The average 401(k) account in households headed by baby boomers is around $147,000, according to Fidelity. We are still looking at no more than $7,000 annually if retirees take out the conventional 4 percent annuity.
One benefit of the system built by the World War II generation is an excellent and generally accessible health care system. Even though until the passage of Obamacare the number of uninsured Americans had been rising, baby boomers were generally able to retain access to doctors. They are, therefore, the healthiest generation of Americans, with the highest life expectancy on record. The technology revolution has spurred medical advances, as well. The good news is that baby boomers will have a longer, more active retirement. The bad news is that a very large number of them will outlive their savings.
Baby boomers will likely have to rely on the largess of government—on Social Security that is, for the most part, a pay-as-you-go system. At one time, there were fears that there will be too few workers to support the huge army of 75 million boomers. Such fears are being allayed as boomers’ numbers decline; their share of the population is now one-quarter and getting lower every year. Immigrant Impact
While the U.S. birth rate has held steady, the baby bust generation that followed the boomers after 1964 has been beefed up by a new demographic factor, namely immigration. The foreign-born population of the U.S. bottomed in 1970 and has been on the increase ever since. It has gone from 9.6 million to over 40 million currently, accounting for nearly 30 percent of the total increase in population over this time period.
Immigrants now make up 13 percent of Americans. They have beefed up the bust generation, so the decade after 1964 no longer stands out on demographers’ charts.
But the impact of immigration is far greater than the numbers of foreign-born Americans suggest. Immigrants tend to have more kids, keeping U.S. birthrates higher than in most other industrial nations. Immigration has changed the picture of American demographics drastically. Hispanics, who in the mid-1950s accounted for 2 percent of the U.S. population, are now at 17 percent. Their numbers increased by over 50 million. Moreover, at public schools Hispanic children are already at nearly 35 percent and are headed to 40 percent by 2022, says the Department of Education.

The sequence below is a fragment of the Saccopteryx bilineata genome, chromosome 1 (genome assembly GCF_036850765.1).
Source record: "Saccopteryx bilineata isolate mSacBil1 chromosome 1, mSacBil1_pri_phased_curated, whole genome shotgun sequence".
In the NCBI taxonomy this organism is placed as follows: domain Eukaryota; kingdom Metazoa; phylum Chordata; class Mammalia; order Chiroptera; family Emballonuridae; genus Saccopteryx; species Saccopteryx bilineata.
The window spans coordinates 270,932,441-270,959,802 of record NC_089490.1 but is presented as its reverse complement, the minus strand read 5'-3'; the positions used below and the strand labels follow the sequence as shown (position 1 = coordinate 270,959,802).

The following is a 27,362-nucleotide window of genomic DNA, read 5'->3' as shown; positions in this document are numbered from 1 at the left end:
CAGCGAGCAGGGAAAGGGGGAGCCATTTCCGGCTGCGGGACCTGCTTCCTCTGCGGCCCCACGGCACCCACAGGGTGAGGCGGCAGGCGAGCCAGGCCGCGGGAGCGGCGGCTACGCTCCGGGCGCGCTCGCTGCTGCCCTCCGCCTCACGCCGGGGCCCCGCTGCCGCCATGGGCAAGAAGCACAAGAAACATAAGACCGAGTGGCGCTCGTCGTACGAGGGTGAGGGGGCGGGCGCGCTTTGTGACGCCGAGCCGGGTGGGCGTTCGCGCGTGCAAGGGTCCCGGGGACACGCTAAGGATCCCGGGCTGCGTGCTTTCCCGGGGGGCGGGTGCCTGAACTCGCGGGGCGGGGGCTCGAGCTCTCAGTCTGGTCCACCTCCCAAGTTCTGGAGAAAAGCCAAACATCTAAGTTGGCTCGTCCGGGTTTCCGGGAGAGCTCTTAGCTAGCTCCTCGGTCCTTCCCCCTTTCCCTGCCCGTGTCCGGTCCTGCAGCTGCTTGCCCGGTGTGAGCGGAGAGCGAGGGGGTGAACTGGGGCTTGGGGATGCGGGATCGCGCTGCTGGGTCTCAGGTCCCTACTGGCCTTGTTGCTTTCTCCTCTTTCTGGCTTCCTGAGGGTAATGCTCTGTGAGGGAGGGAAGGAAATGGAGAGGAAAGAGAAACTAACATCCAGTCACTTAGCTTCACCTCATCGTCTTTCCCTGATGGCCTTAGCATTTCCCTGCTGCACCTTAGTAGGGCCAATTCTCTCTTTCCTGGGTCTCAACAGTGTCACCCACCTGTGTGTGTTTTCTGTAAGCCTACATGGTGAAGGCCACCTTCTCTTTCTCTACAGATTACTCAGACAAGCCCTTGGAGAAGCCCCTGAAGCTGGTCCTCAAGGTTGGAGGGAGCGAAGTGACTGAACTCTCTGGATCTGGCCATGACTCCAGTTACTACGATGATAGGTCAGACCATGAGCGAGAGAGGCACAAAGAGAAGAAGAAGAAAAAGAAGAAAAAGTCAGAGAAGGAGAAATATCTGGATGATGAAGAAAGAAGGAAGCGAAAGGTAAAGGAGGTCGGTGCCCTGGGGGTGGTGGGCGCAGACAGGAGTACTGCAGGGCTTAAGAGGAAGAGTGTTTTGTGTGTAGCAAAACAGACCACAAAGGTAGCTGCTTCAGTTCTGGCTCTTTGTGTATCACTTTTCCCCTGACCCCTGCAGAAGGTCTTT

Moreover, immigration also includes growing numbers of new arrivals from China, the Indian subcontinent and other parts of Asia, as well as from Africa. The proportion of children of Asian immigrants at universities and graduate and professional schools is rising steadily. They are certain to be an important part of America’s future political and business elites.
Up till now, baby boomers have had a very easy time getting the government to do their bidding. They had the numbers to vote in politicians who protected their interests. As recently as in 2004, in the midst of debates about fiscal austerity, Congress passed the Medicare Part D legislation, which a Republican president signed even though it is adding hundreds of billions to the national debt. The end of boomer dominance?
This dominance by boomers may be at an end. Their political heft is no longer what it used to be, given the inflow of immigrants and their kids. Moreover, there is a significant racial divide between the boomers, who are overwhelmingly white with only a smattering of African-Americans, and the largely non-white rest of the nation.
There are the acrimonious, prolonged battles over immigration reform, which generate nothing but resentment in the Hispanic community and will be a formative experience for the new generation of Americans. And then there are the Asian immigrants in whose cultures government-provided pensions are a rarity; in Asia, people use their own savings to live out their final years or rely on their families.
In short, the generations of Americans who come after baby boomers will likely have the numbers and the incomes to support long-living boomers on Social Security, but it is a major question how much collectively they will be willing to do so.